Rajasthan Atomic Power Station
Map
CountryIndia
Coordinates24°52′20″N 75°36′50″E / 24.87222°N 75.61389°E / 24.87222; 75.61389
StatusOperational
Construction began1963
Commission date16 December 1973
Operator(s)Nuclear Power Corporation of India Ltd (NPCIL)
Nuclear power station
Reactors6
Reactor typeUnits 1 & 2: CANDU
Units 3,4,5 & 6: IPHWR-220
Units 7 & 8: IPHWR-700
Reactor supplierUnits 1 & 2: AECL
Units 3 & 4: PPED, DAE (now NPCIL)
Units 5 & 6: NPCIL
Units 7 & 8: NPCIL
Cooling sourceRana Pratap Sagar Dam, Chambal River
Power generation
Units operational1 x 200 MW
4 x 220 MW
Units under const.2 x 700 MW
Units decommissioned1 x 100 MW
Nameplate capacity995 MW
Capacity factor78.07% (2020-21)[1]
Annual net output7386 GW.h (2020-21)[1]
External links
WebsiteNuclear power Corporation of India Ltd
CommonsRelated media on Commons

The Rajasthan Atomic Power Station (RAPS; also Rajasthan Atomic Power Project - RAPP) is a nuclear power plant located at Rawatbhata in the state of Rajasthan, India.

History

The construction of the Douglas Point Nuclear Generating Station Canada began in 1961 with a CANDU (Canada Deuterium Uranium) pressurised heavy water reactor (PHWR) capable of producing 220 MW of electricity. Two years after the construction of the Rajasthan Atomic Power Project (RAPP) commenced, two similar reactors were built in the state of Rajasthan. Ten years later, in 1973 RAPS-1 was put into service. In 1974 after India conducted Smiling Buddha, its first nuclear weapons test Canada stopped its support of the project, delaying the commissioning of RAPS-2 until 1981.[2]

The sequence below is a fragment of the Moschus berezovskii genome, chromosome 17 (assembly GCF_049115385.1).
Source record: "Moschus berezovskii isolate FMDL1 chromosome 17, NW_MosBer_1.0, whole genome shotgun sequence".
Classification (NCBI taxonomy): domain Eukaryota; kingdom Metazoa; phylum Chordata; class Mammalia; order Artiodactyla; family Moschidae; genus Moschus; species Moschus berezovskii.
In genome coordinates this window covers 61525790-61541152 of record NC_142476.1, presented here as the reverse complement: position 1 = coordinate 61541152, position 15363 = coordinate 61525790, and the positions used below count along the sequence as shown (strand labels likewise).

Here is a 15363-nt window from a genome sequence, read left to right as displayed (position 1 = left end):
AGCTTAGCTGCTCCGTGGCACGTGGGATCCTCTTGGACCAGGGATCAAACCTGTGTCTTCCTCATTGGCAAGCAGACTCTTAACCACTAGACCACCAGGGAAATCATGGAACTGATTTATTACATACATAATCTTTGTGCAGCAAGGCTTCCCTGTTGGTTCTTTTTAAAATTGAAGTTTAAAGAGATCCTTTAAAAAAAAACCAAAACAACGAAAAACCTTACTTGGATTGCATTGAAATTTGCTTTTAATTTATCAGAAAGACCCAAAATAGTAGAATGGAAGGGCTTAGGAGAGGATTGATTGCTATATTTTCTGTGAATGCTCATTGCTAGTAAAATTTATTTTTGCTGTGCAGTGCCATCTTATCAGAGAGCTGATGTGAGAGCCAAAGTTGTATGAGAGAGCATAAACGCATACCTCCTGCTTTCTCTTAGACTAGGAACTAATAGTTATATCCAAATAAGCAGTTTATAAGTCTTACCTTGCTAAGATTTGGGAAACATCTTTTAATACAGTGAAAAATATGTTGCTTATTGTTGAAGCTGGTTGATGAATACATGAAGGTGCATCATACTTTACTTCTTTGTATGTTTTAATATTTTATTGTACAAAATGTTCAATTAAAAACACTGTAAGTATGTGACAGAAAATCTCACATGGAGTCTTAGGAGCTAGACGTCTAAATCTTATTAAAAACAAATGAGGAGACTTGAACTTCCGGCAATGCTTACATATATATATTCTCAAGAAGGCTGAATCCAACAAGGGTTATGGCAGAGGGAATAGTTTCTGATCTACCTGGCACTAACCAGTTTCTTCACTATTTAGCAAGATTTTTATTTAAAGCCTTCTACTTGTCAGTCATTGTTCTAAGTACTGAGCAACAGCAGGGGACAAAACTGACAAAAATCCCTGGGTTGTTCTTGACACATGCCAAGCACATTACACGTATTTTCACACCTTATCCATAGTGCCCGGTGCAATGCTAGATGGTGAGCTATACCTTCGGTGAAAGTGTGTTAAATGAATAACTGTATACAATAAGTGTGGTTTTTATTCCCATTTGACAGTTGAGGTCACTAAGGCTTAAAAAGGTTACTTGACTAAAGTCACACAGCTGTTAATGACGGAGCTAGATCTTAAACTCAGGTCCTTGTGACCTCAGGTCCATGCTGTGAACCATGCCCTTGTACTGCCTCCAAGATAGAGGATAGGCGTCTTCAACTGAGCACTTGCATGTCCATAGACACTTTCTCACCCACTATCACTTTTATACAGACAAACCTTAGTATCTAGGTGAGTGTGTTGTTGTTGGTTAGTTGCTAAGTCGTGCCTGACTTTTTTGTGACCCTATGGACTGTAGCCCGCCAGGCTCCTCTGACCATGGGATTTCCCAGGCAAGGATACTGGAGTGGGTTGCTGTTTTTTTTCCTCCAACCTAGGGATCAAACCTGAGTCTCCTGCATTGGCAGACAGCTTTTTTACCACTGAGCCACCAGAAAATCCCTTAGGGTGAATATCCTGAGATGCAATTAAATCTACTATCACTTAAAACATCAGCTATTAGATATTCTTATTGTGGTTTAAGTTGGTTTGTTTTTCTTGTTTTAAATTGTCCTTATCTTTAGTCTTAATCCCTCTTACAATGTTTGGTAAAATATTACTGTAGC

In the context of the Indian atomic program, two more PHWR with an output of 220 MW each were built. They cost around 570 million dollars. RAPS-3 became critical on 24 December 1999, RAPS-4 became critical on 3 November 2000. Commercial operations began on 1 June 2000 for unit 3, and on 23 December 2000 for unit 4.

Two more reactors (RAPS-5 and RAPS-6) with 220 MWe have also been built, with unit 5 beginning commercial operation on 4 February 2010, and unit 6 on 31 March 2010.[3]

Two of the new Indian-designed 700 MWe series of the reactor (RAPP-7 and RAPP-8) are under construction in Rajasthan.

In November 2012, the International Atomic Energy Agency (IAEA) intensively audited over several weeks two reactors at the Rajasthan Atomic Power Station for safety. It has been concluded that the reactors are among the best in the world, the indigenously made 220 MW atomic plants can withstand a Fukushima type of accident, even suggesting that the "safety culture is strong in India" and that India emerged a winner with a high global safety rank.[4]

First concrete for unit 7 was poured on 18 July 2011,[5] with commercial operation expected by 2016. The two reactors will cost an estimated Rs 123.2 billion (US$2.6 billion).[6]

Incidents

By 2003 RAPS-1 had experienced numerous problems due to leaks, cracks in the end-shield and turbine blade failures, had undergone repairs and appeared to be generating 100 MW of electricity, with RAPS-2 reportedly generating 200 MW.[2]

On 29 August 2006, a 90% iron meteorite weighing 6.8 kilograms (15 lb) fell in Kanvarpura village, near the power station. The Deputy Director-General (western region) of the Geological Survey of India, R.S. Goyal, said that devastation on an "unimaginable scale" would have ensued had the object struck the station.[7] However, the kinetic energy of a meteorite of this size is smaller than that of jet aircraft frequently used as a basis for impact resistance of containment structures.[8][9]